"In about 2005 the current system began with a lot of promise and quite a lot of injection of funds," she said.
"Now in 2015 we think it needs two things: One is it's time for more substantial investment especially as there's a growing demand particularly for intervention orders.
"Two, the early promise and commitment for all the services involved in responding to family violence to collaborate across government and community organisations has not really been achieved."
The royal commission will also hear that homophobia, anti-terrorism laws and racism are barriers preventing some family violence victims from seeking help.
Submissions from the Australian Muslim Women's Centre for Human Rights, Victoria's Aboriginal Legal Service, and the LGBTI community agreed that minority groups had been "vulnerable" and "invisible" in family violence discussions.
Rosie Batty among witnesses
Australian of the Year Rosie Batty is also expected to be among the witnesses to appear at the public hearings over the next month.
- Ms Batty's son, Luke, was killed by his father Greg Anderson at a cricket ground south-east of Melbourne in February last year.
- Anderson was shot dead by police soon after.
- Luke's death is seen as one of the catalysts for the royal commission.
- The Batty case raised questions about Victoria Police's ability to enforce court-issued intervention orders that are supposed to protect vulnerable women and children.
Children's brains changed by severe family violence, royal commission hearsSo far today police in Australia would have dealt with on average 608 domestic violence matters
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Children can literally sense fear through skin contact with their parents and are impacted by violence into adulthood, the Royal Commission into Family Violence has heard.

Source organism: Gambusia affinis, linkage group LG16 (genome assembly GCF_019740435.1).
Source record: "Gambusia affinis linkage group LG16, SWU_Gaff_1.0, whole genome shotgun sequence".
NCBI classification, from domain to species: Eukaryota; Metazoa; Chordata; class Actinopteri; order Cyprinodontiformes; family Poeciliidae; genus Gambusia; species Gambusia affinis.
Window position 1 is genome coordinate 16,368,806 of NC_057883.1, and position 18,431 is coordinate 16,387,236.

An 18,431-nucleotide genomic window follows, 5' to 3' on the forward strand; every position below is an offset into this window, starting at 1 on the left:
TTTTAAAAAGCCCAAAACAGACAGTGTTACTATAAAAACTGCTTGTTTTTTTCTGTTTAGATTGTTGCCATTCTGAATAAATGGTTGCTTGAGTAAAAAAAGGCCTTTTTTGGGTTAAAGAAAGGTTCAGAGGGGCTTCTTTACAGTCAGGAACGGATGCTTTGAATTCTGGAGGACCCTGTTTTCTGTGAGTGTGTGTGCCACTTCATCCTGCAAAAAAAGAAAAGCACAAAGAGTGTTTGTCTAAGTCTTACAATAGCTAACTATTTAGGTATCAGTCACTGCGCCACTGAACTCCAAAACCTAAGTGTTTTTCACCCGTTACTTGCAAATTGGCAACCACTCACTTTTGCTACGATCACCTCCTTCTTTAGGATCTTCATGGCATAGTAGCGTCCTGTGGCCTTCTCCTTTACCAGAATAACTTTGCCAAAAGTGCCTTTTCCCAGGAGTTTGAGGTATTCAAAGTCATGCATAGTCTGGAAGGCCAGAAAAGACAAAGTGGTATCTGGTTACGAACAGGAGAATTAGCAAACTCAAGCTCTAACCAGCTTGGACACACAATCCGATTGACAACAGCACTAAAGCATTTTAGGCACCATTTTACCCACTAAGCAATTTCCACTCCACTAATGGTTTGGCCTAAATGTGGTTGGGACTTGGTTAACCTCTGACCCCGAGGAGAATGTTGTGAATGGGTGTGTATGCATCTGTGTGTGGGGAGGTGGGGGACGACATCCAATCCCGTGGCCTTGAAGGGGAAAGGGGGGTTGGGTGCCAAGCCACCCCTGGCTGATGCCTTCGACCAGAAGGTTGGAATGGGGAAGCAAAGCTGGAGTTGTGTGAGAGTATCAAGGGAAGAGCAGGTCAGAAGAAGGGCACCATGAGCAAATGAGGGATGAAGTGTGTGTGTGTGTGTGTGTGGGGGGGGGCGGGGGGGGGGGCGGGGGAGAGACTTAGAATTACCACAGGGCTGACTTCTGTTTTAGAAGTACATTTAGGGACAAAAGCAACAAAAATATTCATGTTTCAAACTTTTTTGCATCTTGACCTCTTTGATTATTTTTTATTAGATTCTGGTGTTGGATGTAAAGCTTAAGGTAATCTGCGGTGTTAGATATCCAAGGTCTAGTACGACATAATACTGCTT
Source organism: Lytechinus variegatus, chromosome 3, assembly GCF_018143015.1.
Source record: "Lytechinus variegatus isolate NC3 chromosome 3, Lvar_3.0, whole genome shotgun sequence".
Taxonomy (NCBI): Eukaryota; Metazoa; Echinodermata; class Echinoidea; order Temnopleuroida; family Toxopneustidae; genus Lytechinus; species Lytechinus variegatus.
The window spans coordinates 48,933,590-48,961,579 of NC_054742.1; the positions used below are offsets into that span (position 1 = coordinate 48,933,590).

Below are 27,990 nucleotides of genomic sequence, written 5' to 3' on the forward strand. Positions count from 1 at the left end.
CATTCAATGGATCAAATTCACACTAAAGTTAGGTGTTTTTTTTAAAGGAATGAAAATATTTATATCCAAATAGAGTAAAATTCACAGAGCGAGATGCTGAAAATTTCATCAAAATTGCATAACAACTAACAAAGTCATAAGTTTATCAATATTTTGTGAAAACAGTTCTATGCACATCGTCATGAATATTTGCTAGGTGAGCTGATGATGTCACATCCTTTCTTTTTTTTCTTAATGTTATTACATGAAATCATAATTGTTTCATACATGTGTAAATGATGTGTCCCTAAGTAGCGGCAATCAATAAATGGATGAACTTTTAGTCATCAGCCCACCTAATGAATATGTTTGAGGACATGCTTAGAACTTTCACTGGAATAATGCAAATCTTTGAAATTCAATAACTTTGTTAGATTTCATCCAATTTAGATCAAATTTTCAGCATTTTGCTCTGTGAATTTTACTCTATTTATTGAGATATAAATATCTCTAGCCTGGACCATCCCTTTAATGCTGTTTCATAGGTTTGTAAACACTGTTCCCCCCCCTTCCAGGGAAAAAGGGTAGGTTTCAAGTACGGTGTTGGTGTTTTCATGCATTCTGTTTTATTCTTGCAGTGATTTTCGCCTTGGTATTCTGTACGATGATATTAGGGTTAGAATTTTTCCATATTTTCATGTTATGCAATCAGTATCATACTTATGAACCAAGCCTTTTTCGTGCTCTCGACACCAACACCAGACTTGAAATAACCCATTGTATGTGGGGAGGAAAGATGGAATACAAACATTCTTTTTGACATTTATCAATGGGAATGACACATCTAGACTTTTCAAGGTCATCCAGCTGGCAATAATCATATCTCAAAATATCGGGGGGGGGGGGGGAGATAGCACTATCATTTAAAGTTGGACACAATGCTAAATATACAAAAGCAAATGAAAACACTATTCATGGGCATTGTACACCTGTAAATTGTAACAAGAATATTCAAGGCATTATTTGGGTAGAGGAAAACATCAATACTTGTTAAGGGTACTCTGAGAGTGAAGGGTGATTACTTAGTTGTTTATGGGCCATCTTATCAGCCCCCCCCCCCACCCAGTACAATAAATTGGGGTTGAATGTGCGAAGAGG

The inquiry began on Monday and is continuing today with a focus on how domestic violence affects children.
Social worker and family therapist Robyn Miller said children literally sensed fear through skin contact with parents.
"Children and very young babies can sense the fear in their parent and that has a profound impact ... the relationship between the baby and the child's primary carer, usually the mother, is critical to that child's development," she said.
"If the mother is being hurt, the baby — even though it may have been in a different room — will be impacted by the experience of the mother, who is likely to be in shock, experiencing fear, and if it's an ongoing state, where the violence is embedded in the relationship, that cannot but impact on the baby.
"So children they can smell fear, they sense it literally through the skin contact."
She said children were particularly wired to "read the non-verbal cues of their parents" and could sense signs of violence.
"I think we need to put aside that children are somehow passive witnesses or that they're not impacted if they're not directly exposed — they are," Dr Miller said.